“On the other hand, 40% of our exports are to the eurozone member states and it is important to us that there is economic stability in the eurozone so we support whatever measures are necessary [to maintain stability].”
Lidington said this morning: “It’s very far from clear there is a consensus even with the eurozone countries for a treaty change. We are not going to sign up to any treaty change that transfers powers from the United Kingdom to Brussels institutions.”
Yesterday Mark Hoban, the financial secretary to the Treasury, also made this point, telling the Commons: “We will not agree to any changes to EU treaties that would move more powers from this country to the EU. The UK’s exemption from the sanctions proposal will be explicit. There will be no shift in sovereignty from Westminster to Brussels.”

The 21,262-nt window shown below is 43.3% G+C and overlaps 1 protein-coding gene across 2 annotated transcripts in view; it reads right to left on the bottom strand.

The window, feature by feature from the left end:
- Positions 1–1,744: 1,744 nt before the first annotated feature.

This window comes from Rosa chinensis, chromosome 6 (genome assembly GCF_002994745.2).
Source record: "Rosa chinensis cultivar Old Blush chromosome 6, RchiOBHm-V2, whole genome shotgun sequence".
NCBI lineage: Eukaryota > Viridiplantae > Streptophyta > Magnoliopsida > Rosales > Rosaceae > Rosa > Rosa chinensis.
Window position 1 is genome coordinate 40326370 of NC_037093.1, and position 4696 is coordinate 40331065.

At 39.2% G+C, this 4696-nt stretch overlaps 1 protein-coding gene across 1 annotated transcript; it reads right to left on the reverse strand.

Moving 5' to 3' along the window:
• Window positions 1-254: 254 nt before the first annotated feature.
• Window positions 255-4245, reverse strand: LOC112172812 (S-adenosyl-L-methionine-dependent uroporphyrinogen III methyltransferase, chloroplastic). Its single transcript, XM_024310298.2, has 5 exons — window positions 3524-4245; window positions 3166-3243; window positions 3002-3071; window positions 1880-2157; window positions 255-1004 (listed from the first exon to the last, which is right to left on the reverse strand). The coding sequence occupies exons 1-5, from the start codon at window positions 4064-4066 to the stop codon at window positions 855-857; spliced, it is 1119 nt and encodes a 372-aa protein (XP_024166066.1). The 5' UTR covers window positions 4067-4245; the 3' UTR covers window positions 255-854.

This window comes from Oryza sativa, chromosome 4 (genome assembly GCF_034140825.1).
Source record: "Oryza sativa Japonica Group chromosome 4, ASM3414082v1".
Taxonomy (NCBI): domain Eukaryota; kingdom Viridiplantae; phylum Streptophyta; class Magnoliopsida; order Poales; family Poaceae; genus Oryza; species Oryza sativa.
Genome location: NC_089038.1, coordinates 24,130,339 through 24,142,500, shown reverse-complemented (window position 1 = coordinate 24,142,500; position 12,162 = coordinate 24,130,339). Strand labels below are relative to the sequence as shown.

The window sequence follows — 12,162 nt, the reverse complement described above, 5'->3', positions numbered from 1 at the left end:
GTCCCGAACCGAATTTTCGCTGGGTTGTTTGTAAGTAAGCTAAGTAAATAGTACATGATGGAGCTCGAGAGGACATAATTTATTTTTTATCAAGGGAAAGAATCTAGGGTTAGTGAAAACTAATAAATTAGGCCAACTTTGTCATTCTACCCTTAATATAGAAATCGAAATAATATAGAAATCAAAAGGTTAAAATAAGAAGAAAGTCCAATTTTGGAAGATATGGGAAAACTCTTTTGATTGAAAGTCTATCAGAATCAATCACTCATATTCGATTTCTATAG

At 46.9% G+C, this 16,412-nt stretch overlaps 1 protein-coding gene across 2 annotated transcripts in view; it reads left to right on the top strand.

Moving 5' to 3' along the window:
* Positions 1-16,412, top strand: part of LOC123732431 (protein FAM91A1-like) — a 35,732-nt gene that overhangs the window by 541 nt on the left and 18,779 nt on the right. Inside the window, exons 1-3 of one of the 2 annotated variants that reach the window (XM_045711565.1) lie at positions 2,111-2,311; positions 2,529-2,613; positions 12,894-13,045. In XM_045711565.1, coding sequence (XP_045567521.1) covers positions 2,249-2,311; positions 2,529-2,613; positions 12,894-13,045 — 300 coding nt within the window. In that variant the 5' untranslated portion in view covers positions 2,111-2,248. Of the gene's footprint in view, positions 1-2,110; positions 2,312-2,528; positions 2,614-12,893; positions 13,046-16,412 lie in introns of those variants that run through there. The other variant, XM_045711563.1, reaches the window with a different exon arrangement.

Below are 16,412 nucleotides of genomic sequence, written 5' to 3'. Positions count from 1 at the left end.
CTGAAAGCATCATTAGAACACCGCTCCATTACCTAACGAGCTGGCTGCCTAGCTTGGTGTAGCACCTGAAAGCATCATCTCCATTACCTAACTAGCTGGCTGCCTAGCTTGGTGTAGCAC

No 10 was given a taste of the perils of EU negotiations yesterday when a host of Eurosceptic Tories stood up during the Commons emergency debate to denounce the proposed budget increase and the German demands for treaty change.
Peter Lilley, the former cabinet minister famously denounced by John Major as a Eurosceptic “bastard”, said Cameron should demand concessions as the price for agreeing to a treaty change. In a question Lilley said: “Can he assure me that we will not give that support without demanding a price? This is the ideal opportunity to obtain that price.”